Smoke is among the most desirable flavors in a whiskey, and a blast of it on the nose usually takes you back to summer campfires and good memories. The most common type of smoky whiskey is a peaty Scotch and many products come from peat-rich regions of Scotland – though not exclusively.
Peat is a type of organic matter that, when burned, produces a smoky quality. The peaty flavor is imparted into whiskey when peat fires are used to dry the malt. It’s a single piece of the entire process, and yet it holds so much weight when your goal is a nice smoky whiskey.
Because the peat is such an important part of the process and must be done right, the best smoky whiskey isn’t cheap. But that’s okay, because it’s not the whiskey you’re reaching for to take shots, and it’s not going into all of your cocktails, either.
Some cocktails call for a good smoky whiskey, but you’ll want to try the good stuff neat, as well, with maybe a splash of water. This is when the flavors come out strongest and you’ll be able to best see what they have to offer.
If you’re smart, you’ll sip them slowly and make them last, as is the treatment that all great whiskey deserves.
Table of Contents
The Best Smoky Whiskey
1. Lagavulin 16
Lagavulin is one of Scotland’s oldest distilleries, with the founder technically beginning in 1742 and distilling illegally until 1816, when Lagavulin officially opened. The company has changed hands and gone through many changes over the years, but its location has always been paramount. It’s situated next to a peaty riverbank which has contributed greatly to some of their most distinct flavors.
Lagavulin 16 is a single malt Scotch that won a double gold medal at the San Francisco World Spirit’s Competition in 2017. The peat that is so intrinsic to all their spirits imparts a smoky flavor into just about everything, but it’s particularly intense in this one.
The palate is strong and full-bodied with a distinct taste of driftwood fire and dry peat smoke. Strong maritime notes come through as well with a long and elegant finish. It’s top-notch, classic smoky whiskey that must be experienced neat to get the full effect. It also does quite well with just a splash of water.
2. Compass Box The Peat Monster
Compass Box The Peat Monster is a unique and interesting expression that is the result of a large collaboration between distilleries. The final product is a blend of single malt whiskies that create an approachable expression for those who love big, rich, peaty flavors. The drink is 50% Islay whiskey, 30% Speyside, and 20% from “the Islands.”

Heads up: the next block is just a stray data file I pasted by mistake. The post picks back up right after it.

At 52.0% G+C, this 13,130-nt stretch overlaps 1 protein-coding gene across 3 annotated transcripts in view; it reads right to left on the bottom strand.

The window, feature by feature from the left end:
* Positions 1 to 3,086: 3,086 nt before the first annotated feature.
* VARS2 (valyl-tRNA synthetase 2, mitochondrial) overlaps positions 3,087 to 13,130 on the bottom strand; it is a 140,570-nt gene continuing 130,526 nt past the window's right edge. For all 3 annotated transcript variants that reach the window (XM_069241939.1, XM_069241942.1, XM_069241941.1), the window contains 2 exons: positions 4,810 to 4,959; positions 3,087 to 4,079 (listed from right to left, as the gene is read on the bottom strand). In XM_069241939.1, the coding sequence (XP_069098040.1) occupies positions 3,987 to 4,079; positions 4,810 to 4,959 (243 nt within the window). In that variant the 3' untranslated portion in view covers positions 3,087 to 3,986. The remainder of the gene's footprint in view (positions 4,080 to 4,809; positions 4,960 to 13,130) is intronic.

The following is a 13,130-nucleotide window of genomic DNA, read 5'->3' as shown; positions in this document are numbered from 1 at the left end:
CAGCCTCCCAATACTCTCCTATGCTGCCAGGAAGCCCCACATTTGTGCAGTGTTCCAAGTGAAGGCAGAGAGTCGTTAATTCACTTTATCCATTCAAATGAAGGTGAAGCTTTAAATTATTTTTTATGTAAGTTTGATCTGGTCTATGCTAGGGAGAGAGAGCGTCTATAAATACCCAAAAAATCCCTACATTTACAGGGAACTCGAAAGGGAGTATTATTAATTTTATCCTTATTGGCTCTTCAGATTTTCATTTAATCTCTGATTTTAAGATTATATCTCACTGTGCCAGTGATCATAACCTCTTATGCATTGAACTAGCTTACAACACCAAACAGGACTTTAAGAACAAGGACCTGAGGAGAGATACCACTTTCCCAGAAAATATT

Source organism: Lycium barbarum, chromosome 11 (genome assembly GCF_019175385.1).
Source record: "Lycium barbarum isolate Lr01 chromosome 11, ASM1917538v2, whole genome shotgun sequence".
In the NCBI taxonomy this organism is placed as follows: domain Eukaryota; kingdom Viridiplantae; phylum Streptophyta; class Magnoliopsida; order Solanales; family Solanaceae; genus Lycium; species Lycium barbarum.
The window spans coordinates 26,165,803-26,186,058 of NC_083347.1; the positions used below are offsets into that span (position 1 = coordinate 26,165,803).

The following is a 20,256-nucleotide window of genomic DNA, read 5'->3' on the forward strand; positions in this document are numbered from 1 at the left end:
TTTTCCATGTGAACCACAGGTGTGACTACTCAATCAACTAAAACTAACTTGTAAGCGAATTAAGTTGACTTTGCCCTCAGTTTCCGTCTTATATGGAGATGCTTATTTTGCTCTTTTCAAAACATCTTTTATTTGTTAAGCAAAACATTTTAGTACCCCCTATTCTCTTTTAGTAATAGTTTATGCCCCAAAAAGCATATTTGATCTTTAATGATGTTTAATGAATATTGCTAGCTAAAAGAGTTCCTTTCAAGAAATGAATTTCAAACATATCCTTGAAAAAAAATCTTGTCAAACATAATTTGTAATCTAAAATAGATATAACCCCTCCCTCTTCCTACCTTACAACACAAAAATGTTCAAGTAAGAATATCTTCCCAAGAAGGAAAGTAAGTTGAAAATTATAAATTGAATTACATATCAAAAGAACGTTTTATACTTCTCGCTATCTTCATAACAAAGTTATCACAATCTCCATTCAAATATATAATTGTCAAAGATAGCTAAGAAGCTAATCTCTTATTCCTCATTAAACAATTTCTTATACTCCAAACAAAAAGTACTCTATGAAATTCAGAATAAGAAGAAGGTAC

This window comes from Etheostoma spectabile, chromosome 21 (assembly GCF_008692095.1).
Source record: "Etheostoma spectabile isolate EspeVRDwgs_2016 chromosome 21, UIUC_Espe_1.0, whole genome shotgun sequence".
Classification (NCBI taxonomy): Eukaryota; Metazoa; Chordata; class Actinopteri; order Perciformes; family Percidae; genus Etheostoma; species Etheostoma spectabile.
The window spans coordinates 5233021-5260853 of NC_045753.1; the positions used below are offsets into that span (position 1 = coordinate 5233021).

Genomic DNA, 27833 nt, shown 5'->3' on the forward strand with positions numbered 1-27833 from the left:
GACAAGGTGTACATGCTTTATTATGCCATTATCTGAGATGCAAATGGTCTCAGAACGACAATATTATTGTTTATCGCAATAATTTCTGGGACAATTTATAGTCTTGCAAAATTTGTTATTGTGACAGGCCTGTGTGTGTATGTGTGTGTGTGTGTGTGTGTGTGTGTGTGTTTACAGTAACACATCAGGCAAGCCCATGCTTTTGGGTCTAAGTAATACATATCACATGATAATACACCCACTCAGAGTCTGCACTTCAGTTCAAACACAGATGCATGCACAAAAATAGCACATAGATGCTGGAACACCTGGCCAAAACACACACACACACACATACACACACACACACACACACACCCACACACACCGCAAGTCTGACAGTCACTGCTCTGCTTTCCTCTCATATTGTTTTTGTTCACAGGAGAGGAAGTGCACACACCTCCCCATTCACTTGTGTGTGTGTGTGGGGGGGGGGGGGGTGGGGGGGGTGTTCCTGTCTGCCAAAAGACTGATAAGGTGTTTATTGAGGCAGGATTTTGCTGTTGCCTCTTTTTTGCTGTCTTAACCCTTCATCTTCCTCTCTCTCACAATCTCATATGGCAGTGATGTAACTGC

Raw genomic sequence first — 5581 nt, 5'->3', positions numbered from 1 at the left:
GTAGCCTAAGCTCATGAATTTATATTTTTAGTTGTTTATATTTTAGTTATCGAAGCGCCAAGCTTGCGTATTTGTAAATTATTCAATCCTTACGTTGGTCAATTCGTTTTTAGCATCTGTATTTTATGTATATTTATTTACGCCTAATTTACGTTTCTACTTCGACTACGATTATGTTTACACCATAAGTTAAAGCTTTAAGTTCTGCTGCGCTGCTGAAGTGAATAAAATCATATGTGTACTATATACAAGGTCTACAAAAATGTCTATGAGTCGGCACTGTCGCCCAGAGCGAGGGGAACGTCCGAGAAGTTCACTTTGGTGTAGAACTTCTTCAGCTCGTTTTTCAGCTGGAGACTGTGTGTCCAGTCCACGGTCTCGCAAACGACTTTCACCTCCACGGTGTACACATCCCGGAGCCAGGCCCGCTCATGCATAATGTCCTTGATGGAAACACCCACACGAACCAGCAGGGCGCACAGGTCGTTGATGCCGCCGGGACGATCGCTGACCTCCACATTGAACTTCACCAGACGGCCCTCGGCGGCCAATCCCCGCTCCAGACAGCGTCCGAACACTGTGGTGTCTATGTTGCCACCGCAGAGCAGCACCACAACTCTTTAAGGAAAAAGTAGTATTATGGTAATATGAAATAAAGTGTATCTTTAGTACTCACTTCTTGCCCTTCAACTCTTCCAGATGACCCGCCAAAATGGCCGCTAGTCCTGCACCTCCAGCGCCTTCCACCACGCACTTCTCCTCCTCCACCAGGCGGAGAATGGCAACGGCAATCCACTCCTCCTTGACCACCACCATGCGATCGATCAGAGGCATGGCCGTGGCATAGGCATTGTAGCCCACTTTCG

We know that the Islay whiskies included in the bottle are sourced from Caol Illa and Laprohaig distilleries while the Speyside single malt is from Ardmore Distillery. The remaining 20 percent is left a mystery.
Once the individual malts are collected, Compass Whiskey Box Co. marries them for a few months using American oak casks. The aroma is intensely peaty, reminding you instantly of summer bonfires on the beach. Smoke is up first on the palate, well-balanced by the appearance of some light fruitiness. The subtle finish is long and lingering.
3. Caol Ila 12
The Isle of Islay is only 240 square miles with a population of fewer than 3,500 people. And yet, it produces an impressive amount of whiskey in a popular style that many people love. Part of this comes from its unique geography and climate. Though small, the island still boasts an impressive 130 miles of coastline with overall pleasant weather.
It gets cool in the winter and remains mild in the summer – not too many extremes going on here. Perhaps the most important element, though is the amount of peat the land contains. Combine this with the salty winds coming off the water and you’ve got an amazing Islay signature flavor.
Caol Ila was founded in 1846 and the name means “The Sound of Islay” in Gaelic. Caol Ila 12-Year-Old is a single malt Scotch whisky with an aroma of citrus, olive oil, and crushed almonds. It offers a sturdy body with notes of smoke, honey, caramel, oak, and a touch of salty tang. It has a smooth, tart finish and ends with that signature touch of peat.
4. Ardbeg Uigeadail